I hate talking on the phone while I'm driving. I have enough trouble avoiding the fleet of white minivans going sixty in the fast lane and Johnny Acura Integra going eight thousand miles an hour in the slow lane without worrying about the phone. In fact, I don't even like having a cellphone. I don't want to be reachable, and I also don't want to have to worry about my cellphone popularity.

Everyone else seems to be talking on their phone all the time. They must know a lot of people. And those people must be really interested in everything the phone people are doing. I only got my cellphone so I could call my wife, or she could call me. In case there's some sort of invasion and we can't be near each other. Then we can call each other and spend those last few hours crying into the phone, waiting for our painful deaths.

But, of course, all I really use the phone for is this sort of thing:

"Honey? It's me. What kind of pickles do we buy again?"

So, in the interest of furthering the pickle discourse and to avoid the potentially disastrous mis-purchase of any and all condiments, I called Cingular Wireless. If you've never called them, I highly recommend it. The best thing about calling them is that you have to navigate through a button pressing menu so esoteric and torturously labyrinthine that you have to trick them into talking to you. The only way I managed to get an actual sentient (and I use the term in its broadest sense) human on the line was to press the button for "report a lost or stolen phone". I mentioned this to the being on the other end of the line, complimenting him on his company's dedication to customer service and he said "Oh. Yeah. You have to do that."

"Well, I was wondering if there's a reason I don't get any reception at work, or at home, unless I am in one particular area of the kitchen, hanging out the window where my soft flesh is exposed to nature and may, in all likelihood, be nibbled by ambitious raccoons."

"Where do you live?" he asked speculatively, and I told him.

"Oh. That's a really bad coverage area. Have you tried climbing on the roof, or holding a lightning rod in your teeth?"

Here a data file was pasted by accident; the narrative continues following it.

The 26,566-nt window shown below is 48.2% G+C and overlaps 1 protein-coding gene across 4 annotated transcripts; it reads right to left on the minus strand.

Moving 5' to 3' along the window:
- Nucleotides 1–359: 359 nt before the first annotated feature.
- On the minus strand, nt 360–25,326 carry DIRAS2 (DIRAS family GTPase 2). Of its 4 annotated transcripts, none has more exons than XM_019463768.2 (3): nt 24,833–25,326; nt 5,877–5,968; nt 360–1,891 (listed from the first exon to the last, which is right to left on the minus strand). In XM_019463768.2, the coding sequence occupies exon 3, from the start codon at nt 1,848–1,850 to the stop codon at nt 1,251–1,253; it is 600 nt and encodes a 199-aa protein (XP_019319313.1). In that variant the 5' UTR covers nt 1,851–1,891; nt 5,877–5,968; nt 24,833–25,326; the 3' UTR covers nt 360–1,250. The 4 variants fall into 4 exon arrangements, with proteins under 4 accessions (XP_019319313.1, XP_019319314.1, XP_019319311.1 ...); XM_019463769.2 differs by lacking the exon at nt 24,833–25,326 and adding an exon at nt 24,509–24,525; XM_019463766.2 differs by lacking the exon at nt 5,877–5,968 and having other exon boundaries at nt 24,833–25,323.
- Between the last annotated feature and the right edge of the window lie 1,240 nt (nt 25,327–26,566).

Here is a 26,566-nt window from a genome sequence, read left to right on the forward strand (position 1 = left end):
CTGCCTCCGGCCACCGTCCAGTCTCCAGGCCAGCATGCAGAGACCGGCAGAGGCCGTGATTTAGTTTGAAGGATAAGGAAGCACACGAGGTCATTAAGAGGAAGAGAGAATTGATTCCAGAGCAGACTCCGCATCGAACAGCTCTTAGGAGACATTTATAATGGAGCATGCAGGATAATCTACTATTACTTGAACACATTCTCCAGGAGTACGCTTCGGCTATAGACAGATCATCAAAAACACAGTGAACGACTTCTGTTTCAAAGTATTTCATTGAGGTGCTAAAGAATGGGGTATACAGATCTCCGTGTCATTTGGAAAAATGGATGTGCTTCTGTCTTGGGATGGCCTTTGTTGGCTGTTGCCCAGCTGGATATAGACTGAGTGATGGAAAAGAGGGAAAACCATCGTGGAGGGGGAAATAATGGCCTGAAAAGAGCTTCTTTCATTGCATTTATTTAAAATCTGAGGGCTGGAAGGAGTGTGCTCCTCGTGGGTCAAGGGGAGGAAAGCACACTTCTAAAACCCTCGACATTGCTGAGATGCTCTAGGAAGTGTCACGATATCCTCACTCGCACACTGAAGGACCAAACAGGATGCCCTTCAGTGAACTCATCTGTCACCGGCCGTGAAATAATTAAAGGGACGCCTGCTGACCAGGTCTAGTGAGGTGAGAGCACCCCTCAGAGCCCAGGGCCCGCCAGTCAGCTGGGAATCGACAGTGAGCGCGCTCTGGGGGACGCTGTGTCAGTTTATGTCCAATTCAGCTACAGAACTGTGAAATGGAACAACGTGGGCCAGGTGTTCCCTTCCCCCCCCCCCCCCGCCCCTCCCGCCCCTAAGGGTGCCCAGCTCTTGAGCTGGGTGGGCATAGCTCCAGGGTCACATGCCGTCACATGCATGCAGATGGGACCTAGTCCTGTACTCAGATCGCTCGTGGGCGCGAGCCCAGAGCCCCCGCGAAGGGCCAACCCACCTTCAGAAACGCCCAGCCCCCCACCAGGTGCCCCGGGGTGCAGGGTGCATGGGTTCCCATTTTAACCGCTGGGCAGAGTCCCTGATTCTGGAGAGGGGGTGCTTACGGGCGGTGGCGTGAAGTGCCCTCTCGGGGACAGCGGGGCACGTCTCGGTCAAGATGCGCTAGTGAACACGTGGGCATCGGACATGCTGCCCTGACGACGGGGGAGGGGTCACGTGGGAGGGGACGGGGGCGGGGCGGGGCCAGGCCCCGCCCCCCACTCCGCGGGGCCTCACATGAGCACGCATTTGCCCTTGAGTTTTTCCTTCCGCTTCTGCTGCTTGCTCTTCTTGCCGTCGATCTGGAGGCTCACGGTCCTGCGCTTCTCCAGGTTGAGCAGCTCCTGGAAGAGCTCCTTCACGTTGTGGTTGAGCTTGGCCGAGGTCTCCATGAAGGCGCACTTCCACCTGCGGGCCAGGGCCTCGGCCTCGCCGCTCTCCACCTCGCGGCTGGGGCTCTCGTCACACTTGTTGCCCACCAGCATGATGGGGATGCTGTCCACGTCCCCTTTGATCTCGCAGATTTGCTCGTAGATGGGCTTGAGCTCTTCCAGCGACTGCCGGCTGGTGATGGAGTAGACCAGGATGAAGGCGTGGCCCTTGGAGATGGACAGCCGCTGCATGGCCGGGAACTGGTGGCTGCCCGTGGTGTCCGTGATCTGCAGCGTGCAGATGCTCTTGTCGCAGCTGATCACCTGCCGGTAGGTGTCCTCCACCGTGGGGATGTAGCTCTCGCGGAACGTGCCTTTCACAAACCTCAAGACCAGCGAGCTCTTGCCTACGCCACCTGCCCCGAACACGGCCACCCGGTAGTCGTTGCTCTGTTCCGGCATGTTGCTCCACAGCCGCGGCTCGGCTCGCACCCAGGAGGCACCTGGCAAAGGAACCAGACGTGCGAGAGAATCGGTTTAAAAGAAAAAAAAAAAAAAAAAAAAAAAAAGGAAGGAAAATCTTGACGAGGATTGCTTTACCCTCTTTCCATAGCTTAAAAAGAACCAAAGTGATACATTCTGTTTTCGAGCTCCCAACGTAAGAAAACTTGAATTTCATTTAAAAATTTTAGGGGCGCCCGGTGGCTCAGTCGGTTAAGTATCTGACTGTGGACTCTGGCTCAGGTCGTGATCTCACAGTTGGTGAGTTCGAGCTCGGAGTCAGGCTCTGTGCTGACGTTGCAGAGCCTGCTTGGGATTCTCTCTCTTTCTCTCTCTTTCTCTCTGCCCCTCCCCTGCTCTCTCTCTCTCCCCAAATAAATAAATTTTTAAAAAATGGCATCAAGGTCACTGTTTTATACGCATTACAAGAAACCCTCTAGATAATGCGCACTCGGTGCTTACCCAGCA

Encouraged, I asked him if their merger with AT&T would help my reception in any way.

I think he may have giggled at that. "I, um, I don't think so. Have you considered moving?"

"It hadn't, honestly, occurred to me."

"Well, you do have the panda, right?"

I had to agree that the panda really made it all OK. I should really be glad they aren't charging me more for that little scamp.

"Is there anything else I can help you with today?"

No, Cingular, I guess not.

Wednesday, May 04, 2005


What's that? Am I still here?

Yes, I'm still here. I was not here for a while. I was even in Hawaii for a while there. But now, resolutely and steadfastly, I am here.

And what knowledge do I bring you from Hawaii? Not much, really. But I brought you chocolate covered macadamia nuts. Everyone brings chocolate covered macadamia nuts. I think you can probably buy them here. But in Hawaii, or in Maui anyway, which is where I was for a while of the while I was not here, they sure have a lot of them. The nuts. With the chocolate. It's a little known fact that you are legally required to buy at least three (3) boxes during your stay on the islands. If you don't, then you anger The God of The Volcano. And then there's trouble.

The God of The Volcano has some sort of royalty deal going with Hawaiian Host, maybe.

Where did we go, exactly? To Hana, which is the best place you can go, if you are going. It's only accessible by driving a menacingly small road that clings to the edge of cliffs and features locals driving very fast over one-lane bridges. But it's nice and mellow and relatively untouristy, after the day-tripper types have returned to Lahaina for the evening. There is only one hotel in town, the Hana-Maui, which is crazy, crazy expensive, so we didn't stay there. We did, however, partake of their extremely good Mai Tais and Pina Coladas. Highly recommended.

As is the Heavenly Hana Inn, a Japanese style bed and breakfast where we spent a couple of nights.

We also stayed in a treehouse for a couple of nights, which was slightly less deluxe and more oh-man-I'm-in-the-middle-of-rainforest. It had exciting features like giant spiders and mosquito netting with holes in it over the bed. The giant spiders didn't seem to be doing that great of a job of combatting the eight million mosquitos, but they assured me they were trying their best. The treehouse also featured an outdoor toilet and shower which made us feel very adventurous and tough, so that was nice. The tree that the treehouse was built in was a guava tree so we'd be sleeping fitfully, dreaming of ungodly predators nibbling our soft underbellies, when we'd be woken by a giant crash as a guava, filled with ennui, finally leapt to its death on the jungle floor below.

All in all, a good trip.

I promise to be slightly less silent in the coming months.

By the way, if anyone has emailed me in the last, say, three months, at the address, I won't have gotten it. Address any concerns or frippery to kafkascampi AT gmail DOT com. See how I did that there, with the capital letters and all? Smart like a whip.